MORRILL — Successful strategic planning has enabled the Village of Morrill to stay ahead of the game and maintain a solid base for its residents.

Over the last five years or so, Village Board Chairman Tony Schuler said Morrill has used planning to stay ahead, keep paying for projects and keep money in the bank without additional borrowing.

Potential Community Development Block Grants coming up would help with alleviation of stormwater problems as well as provide funding for an Owner Occupied Housing Rehabilitation program. For income-qualified households, there could be assistance up to $25,000 per home to help renovate and bring them up to a minimum standard, make them more livable, address energy-efficiency issues and also address accessibility issues for handicapped individuals. Morrill is applying for $252,000 through the housing rehabilitation grant. There have been 25 residents express interest in the program. Those applications will be sorted out providing that the grant is approved.

A $435,000 grant for the stormwater system would help with drainage by replacing an existing 36-inch pipe system with one double its size as well as work on a culvert to more effectively move water away from the town during heavy rains.

“It’s been something the town has really wanted for quite a long time,” Schuler said. “It’s just, how do you fund a stormwater project when you get rain three, four, maybe six times a year that actually causes enough problems to where it’s backing up in town?”

Schuler said the board has been reluctant to pursue the stormwater system upgrade because there are limited days when it comes into play where projects such as roads and infrastructure have more daily impact on the residents.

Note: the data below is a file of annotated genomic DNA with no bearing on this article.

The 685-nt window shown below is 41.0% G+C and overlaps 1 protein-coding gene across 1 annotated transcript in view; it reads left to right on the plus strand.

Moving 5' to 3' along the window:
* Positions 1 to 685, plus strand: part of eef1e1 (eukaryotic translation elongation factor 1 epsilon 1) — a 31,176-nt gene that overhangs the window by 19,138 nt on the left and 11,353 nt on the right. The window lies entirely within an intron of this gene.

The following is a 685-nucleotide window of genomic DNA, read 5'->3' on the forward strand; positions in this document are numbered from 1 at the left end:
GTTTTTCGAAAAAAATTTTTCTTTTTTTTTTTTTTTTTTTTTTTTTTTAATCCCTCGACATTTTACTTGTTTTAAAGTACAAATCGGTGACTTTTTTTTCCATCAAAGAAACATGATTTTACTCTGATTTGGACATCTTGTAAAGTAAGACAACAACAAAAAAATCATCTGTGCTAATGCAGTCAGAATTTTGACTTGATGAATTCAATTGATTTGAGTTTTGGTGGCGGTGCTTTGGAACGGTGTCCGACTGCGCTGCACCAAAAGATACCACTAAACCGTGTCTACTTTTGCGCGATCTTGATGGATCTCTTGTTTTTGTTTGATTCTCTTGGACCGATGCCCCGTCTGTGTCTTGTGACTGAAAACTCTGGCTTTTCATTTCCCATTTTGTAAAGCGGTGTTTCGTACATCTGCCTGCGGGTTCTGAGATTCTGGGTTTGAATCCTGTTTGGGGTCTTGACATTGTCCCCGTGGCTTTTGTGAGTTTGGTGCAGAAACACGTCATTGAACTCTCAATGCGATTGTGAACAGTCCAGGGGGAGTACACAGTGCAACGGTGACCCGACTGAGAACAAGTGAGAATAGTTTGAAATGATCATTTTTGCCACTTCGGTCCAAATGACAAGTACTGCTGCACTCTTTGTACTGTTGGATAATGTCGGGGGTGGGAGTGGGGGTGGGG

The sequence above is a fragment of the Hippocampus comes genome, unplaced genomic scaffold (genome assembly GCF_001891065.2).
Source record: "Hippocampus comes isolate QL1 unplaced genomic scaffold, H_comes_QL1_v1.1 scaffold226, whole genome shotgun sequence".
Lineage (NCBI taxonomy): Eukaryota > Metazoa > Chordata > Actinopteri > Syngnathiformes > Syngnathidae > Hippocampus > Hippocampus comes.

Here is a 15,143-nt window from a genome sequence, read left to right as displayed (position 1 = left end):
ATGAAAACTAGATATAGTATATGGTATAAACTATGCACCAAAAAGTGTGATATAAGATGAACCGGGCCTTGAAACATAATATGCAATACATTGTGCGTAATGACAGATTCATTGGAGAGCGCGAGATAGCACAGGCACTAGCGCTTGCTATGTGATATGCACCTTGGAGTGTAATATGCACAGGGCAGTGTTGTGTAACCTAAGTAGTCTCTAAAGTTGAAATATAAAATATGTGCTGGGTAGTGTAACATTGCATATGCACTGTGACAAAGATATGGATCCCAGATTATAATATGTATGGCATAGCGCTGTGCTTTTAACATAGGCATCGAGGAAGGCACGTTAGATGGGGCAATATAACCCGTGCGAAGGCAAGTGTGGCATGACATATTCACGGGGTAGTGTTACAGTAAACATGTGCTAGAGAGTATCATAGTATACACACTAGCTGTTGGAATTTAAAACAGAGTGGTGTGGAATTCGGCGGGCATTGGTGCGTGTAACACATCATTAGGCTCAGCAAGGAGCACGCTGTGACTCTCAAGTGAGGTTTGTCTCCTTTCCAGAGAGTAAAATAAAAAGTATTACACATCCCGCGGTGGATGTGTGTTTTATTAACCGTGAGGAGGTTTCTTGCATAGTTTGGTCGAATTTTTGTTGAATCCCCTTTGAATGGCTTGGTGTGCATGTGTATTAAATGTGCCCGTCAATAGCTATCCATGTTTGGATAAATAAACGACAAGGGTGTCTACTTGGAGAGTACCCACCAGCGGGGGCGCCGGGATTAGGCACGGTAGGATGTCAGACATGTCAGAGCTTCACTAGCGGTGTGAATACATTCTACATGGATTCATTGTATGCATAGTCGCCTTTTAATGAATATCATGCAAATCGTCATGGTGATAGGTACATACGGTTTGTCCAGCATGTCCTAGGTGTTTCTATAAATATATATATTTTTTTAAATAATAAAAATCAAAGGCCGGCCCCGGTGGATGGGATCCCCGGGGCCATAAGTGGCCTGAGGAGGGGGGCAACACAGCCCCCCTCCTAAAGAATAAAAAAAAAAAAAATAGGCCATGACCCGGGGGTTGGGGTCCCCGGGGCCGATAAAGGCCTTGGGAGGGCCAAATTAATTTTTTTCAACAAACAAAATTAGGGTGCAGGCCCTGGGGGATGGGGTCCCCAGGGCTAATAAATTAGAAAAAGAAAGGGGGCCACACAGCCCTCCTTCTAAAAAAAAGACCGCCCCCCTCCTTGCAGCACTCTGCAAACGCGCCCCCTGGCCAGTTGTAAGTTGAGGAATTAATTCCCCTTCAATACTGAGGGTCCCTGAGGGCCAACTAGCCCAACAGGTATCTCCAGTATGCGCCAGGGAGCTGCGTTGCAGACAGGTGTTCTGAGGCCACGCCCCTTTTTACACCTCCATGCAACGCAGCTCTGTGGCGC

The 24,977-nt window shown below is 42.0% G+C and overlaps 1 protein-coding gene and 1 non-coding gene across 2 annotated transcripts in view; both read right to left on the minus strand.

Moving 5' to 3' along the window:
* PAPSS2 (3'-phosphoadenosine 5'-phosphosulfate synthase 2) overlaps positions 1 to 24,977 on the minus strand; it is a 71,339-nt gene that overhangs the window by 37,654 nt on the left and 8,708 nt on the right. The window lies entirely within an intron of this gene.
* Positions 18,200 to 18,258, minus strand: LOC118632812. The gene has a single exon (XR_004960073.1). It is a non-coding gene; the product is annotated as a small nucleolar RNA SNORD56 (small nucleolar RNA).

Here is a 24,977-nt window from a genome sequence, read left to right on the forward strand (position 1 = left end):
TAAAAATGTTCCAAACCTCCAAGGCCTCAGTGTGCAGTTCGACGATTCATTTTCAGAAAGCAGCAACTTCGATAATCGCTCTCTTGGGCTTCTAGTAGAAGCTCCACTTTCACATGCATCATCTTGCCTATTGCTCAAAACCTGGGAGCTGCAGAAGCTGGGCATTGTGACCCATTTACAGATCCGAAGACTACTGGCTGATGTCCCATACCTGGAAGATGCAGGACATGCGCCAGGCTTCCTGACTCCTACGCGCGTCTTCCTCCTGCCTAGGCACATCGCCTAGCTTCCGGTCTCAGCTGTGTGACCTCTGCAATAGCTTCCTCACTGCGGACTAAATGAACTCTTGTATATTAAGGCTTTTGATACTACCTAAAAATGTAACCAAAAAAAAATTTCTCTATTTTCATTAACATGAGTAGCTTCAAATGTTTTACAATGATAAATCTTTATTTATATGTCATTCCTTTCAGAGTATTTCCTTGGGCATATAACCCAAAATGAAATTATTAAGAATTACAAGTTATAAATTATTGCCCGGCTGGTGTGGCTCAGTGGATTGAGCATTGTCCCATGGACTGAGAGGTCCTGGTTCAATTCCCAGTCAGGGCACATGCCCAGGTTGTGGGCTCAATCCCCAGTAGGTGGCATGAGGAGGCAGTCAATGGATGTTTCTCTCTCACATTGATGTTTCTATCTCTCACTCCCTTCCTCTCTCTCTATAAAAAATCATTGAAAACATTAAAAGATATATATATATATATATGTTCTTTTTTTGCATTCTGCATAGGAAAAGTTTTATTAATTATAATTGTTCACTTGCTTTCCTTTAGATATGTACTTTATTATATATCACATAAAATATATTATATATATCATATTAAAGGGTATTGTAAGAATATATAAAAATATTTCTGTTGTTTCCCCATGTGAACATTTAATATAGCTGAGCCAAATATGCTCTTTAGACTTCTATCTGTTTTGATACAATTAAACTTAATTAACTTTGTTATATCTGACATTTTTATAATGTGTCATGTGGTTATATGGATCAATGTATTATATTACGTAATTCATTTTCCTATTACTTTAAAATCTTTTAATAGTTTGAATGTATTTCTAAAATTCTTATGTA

The Morrill Schools recently put in a preschool program, making it so that kids could essentially be in the school’s system from around age 1 through high school graduation. The village board is also looking into a program for a school resource officer to improve student safety.

The city-owned Rolling Greens Golf Course has reduced membership fees to increase usage, and Schuler said that change has been successful in bringing people from surrounding towns to Morrill for the golf.

“They’re coming to Morrill,” he said, “so does that mean they’re spending money in Morrill? Of course. They may stop at the mini mart then come to the restaurant and have dinner, so that is money that is coming to your taxes and back to town. That’s huge.”

Businesses are maintaining success within the community, Schuler said, with a new flower shop and a new coffee shop opening within the last couple of years. Watson Manufacturing, Kelley Bean, Simplot, WESTCO and many other long-term businesses have continued to stay strong as well. A number of businesses on Center Avenue provide a strong base for the downtown community. D-L Foods remains as a local grocery store so residents don’t have to go out of town for their shopping.

“There’s not a business in town that isn’t appreciated,” Schuler said. “All these businesses mean a lot to Morrill. The City really appreciates them, and the more we can do to work with them, the better off we are as a town.”

Struggles with layoffs at Union Pacific railroad have impacted Morrill, but Schuler said those layoffs quickly become a regional issue, not just a Morrill issue.

“It’s county- , valley-wide,” he said, “and that’s a hard issue. There’s people that work there from Lyman, Scottsbluff, Gering that definitely are affected. Then with that you’ve got other businesses that are hurting because those people don’t have money to go buy new vehicles. Churches or whatever that those donations aren’t coming in to. That makes it difficult, not just for the Village of Morrill, but everywhere.”

Seeing and protecting the future of Morrill is an ongoing challenge, Schuler said.

“That’s something that we battle every day,” he said. “Just trying to keep our budgets to a minimum, but yet keep things improved to where people want to stay.”

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Mark McCarthy is a reporter with the Star-Herald and oversees the Gering Courier as editor. He can be reached at 308-632-9049 or via email at

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